NatWest thinks smallMay 1999
NatWest is to step up its community banking commitment by offering credit unions redundant high street branches as premises.
Discussions are already underway with a credit union in Salford, and the bank is also working on a pilot project in Birmingham with 29 credit unions that may be able to use NatWest technology to pool their ‘back room’ services.
‘We want them to retain their local links, but we can help them take advantage of economies of scale,’ said Andrew Robinson, head of NatWest’s community enterprise unit. ‘We could provide the back office and they could carry on doing what they are doing. If we have redundant space we can do deals to get them into the high street with premises.’
The new move will build on the launch of NatWest’s new three-year community bond, marketed as the first such investment vehicle offered by a leading high street bank.
The bond, which took a year to develop and was launched in March, was developed after extensive market research of 2,000 NatWest customers showed that 25 per cent were in favour of the idea.
Investors will be able to place anything from £500 to £250,000 in one of 11 regional bonds based on the boundaries of the government’s regional development agencies.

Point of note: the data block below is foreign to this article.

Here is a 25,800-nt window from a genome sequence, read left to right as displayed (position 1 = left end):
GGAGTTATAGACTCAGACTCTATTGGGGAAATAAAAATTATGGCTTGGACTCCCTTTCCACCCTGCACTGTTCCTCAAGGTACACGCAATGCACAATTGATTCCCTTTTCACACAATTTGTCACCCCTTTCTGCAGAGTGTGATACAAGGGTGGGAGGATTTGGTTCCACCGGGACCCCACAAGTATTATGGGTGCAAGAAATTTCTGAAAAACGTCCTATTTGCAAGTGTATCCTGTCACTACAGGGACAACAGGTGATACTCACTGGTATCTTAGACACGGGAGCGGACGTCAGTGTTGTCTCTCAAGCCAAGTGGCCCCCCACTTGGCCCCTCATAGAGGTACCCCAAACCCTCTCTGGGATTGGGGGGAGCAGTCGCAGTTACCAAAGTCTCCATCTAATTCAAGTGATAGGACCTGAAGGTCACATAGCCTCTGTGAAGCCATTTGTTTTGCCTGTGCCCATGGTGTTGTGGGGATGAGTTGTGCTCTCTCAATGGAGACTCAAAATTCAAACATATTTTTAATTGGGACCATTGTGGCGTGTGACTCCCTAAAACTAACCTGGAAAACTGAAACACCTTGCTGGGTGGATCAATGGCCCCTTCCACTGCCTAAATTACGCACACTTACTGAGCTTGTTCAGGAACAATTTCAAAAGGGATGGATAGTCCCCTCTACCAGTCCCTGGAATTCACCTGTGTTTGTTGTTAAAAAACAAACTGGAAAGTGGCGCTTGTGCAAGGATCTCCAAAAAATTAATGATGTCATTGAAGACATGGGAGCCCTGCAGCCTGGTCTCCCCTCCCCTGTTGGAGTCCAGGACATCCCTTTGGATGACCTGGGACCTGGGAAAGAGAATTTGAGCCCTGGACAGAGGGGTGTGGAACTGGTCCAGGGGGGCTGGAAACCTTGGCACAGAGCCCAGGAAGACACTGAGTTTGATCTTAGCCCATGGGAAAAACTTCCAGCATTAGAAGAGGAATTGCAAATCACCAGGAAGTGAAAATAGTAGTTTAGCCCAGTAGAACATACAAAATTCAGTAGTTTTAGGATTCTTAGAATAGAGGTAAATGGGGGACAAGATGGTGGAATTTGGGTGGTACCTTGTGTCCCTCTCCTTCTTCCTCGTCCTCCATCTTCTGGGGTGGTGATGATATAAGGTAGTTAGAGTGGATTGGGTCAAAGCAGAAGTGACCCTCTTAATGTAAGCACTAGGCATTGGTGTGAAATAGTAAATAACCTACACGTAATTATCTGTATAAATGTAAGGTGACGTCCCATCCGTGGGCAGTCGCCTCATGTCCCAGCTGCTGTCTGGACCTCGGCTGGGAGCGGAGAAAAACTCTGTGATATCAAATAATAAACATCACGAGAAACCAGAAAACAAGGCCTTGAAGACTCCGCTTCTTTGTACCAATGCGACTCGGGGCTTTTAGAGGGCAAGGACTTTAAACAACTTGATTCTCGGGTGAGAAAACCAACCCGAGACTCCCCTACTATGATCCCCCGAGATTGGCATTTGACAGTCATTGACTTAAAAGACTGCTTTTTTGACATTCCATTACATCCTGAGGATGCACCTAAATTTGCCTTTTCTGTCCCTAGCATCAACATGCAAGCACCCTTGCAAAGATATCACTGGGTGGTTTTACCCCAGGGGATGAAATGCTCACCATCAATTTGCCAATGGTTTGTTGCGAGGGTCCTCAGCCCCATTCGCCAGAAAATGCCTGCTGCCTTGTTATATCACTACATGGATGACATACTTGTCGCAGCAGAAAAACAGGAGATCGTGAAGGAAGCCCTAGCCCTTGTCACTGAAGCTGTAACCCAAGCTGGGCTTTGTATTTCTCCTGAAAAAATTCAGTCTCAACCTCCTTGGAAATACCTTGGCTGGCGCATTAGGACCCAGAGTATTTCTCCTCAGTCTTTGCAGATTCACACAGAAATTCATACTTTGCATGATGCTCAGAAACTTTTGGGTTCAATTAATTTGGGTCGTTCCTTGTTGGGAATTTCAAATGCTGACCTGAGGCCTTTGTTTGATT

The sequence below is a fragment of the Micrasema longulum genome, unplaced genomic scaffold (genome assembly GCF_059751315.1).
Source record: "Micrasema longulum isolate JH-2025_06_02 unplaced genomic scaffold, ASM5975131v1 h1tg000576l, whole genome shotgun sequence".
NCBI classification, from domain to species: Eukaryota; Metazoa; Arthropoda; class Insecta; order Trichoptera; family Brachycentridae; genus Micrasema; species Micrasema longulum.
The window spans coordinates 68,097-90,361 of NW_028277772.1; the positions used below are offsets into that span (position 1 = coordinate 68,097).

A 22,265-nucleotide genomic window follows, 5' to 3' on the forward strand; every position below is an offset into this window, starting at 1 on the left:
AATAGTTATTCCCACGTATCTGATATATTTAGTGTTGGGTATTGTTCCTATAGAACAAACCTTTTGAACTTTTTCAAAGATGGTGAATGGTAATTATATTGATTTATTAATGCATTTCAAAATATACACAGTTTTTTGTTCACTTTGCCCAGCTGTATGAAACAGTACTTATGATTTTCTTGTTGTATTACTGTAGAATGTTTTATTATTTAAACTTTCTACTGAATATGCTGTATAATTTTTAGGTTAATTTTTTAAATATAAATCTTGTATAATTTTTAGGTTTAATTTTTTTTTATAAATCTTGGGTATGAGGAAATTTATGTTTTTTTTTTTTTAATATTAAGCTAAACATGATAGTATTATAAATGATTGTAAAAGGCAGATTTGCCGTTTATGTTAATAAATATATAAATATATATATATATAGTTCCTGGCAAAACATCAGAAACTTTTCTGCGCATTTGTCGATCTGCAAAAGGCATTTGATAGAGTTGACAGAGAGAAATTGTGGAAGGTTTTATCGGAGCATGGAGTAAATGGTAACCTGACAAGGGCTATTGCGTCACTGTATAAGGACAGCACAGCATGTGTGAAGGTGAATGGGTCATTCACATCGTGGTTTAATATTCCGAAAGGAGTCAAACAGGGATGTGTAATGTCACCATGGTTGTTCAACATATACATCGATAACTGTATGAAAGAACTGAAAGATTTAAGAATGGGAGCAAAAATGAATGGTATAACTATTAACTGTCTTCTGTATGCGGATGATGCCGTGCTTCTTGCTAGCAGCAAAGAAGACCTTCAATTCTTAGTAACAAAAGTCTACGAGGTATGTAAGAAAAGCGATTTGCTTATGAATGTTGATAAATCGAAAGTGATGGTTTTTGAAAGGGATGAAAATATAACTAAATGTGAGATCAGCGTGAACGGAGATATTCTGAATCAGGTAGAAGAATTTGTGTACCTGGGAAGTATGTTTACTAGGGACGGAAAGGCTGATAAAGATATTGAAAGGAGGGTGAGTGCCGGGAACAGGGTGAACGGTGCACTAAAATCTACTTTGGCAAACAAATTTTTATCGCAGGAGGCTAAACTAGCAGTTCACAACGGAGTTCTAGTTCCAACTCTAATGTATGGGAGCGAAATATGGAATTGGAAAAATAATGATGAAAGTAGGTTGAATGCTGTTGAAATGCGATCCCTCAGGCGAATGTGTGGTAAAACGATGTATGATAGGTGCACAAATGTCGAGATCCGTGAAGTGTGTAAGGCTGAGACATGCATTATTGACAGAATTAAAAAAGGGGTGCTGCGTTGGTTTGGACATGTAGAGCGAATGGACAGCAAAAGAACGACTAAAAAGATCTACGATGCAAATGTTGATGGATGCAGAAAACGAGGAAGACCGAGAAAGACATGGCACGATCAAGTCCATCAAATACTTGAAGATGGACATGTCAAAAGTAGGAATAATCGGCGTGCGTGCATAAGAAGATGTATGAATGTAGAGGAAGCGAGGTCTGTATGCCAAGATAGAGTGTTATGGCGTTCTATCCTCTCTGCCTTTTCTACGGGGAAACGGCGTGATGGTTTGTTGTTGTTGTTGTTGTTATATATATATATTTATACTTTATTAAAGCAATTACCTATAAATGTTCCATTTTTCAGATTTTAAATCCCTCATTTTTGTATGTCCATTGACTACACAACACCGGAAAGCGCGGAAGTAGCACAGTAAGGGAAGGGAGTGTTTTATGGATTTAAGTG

Interest rates on money invested will be lower than the market rate, with the difference between the two used by a charitable fund to support community investment in deprived areas.
Robinson said his unit will investigate the idea of using some of the money to support childcare businesses in deprived areas. NatWest is also putting money into a women’s enterprise and training unit in Norwich.
Robinson said the bank’s community unit, set up two years ago, is interested in micro credit schemes because of their potential business benefits.
‘One of the things we learned from our work with the ethnic minority market was that by being seen to be interested in people’s concerns you get an uplift in their business,’ he said. ‘Maybe the same will happen in this area.’
Robinson said 15 to 20 per cent of the population in his home country of Canada hold accounts with credit unions, compared with less than one per cent in the UK.
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